Mobile devices have established themselves as strategically important in the relationship between a brand and its customers, and the purchasing route that they take. A mobile app that provides a disappointing user experience can have an extremely negative impact on your brand. The converse does not necessarily hold true: we tend to think that a mobile app’s ergonomic design and user interface absolutely have to be intuitive. But the brand will be judged on the value of the service it provides and of its offering. This change in trend warrants a few comments.


A successful app forms a coherent part of the purchasing journey

A company must have a clear vision about the role its app plays in their overall system: whether it serves as a sales channel, or a tool for promoting the company or building relationships with customers, the mobile app must provide a continuous and coherent experience. For example, if a customer starts adding items to their shopping cart on their PC, they must be able to pick up where they left off on their phone. When they go to a store, the salesperson needs to have the right information about the products they are browsing or want to buy. And then when the customer is off-line, the contents of their shopping cart should still be intact on their smartphone.


The mobile app needs to be perfectly optimized and upgradable. There are two reasons to optimize it. On the one hand, doing so means that the company has the information it needs to understand how customers behave, assess conversion rates, and improve the overall user perception of the app. And on the other hand, the company can maintain the app’s high profile among users, and improve its ergonomic design and its functions and features, as well as the service it provides or its product offering. This benefits customers, but that is not all: a perfectly optimized app will more effectively win over your customer right from your first contact with them.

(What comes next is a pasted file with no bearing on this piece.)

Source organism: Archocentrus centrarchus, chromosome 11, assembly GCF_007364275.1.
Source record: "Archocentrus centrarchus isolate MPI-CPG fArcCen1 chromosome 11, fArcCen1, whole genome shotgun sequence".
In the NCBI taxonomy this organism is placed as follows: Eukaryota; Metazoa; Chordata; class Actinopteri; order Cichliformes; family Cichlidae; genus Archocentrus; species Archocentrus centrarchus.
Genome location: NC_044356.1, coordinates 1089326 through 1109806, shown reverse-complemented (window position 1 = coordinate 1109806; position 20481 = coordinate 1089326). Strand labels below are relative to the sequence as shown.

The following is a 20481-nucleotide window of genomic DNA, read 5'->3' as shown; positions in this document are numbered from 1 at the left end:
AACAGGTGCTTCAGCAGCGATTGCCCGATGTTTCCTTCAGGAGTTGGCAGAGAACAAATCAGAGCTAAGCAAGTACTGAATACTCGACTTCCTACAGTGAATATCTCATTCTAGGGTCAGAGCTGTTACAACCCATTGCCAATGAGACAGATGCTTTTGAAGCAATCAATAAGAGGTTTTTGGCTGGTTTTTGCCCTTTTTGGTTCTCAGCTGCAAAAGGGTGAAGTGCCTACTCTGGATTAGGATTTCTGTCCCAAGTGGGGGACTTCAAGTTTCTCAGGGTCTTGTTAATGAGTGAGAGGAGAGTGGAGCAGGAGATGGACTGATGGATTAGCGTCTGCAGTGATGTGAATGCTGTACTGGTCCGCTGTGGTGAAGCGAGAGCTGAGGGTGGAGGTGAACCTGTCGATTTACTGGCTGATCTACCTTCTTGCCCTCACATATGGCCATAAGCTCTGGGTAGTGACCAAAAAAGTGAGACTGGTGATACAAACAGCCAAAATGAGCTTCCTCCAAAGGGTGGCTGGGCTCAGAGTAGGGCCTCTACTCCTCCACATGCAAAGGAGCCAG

Making the most of the smartphone’s functions

A mobile app is not intended as a replacement for other channels – like the Web. It is meant to supplement them. The customer experience is not exclusively digital: it also depends on every other point of contact. It is an essential link in the chain… but it is just one link that should be leveraged to its full extent and in the right way: geo-locating products or stores, accessing specific services, sending notifications by SMS, using QR codes, providing secure payment options, using the camera to take photos or film video, converting a customer by SMS or a chat facility, etc. By using all the features and functions of smartphones, companies can create even more intimate bonds between brands and their customers.


Collecting data or supporting customers

Mobile technologies have become key, and can be used in a number of different ways. The first involves focusing on data. We discussed the value of data in a previous post. A brand can use mobile devices to form a better understanding of its customers, understand their purchasing routes, and improve the relationships they have with them. Another approach involves using mobile devices to serve up content which customers will find useful. How? By contextualizing the product. The app becomes “inspirational” and the brand becomes a travel companion for its customers. There is no shortage of examples – everything from Club Med to L’Oréal. With this approach to content, customers are not pushed into purchasing the product. Instead, it is presented quite simply as something that they need, through the depiction of it being used in context.


Whatever approach you decide to adopt, the Wakanda platform provides you with the flexibility you need to develop your mobile app. You can prototype an app so that it precisely meets your requirements, you get to choose which development and back-end technologies you use and you can upgrade it, optimizing it based on user behavior.




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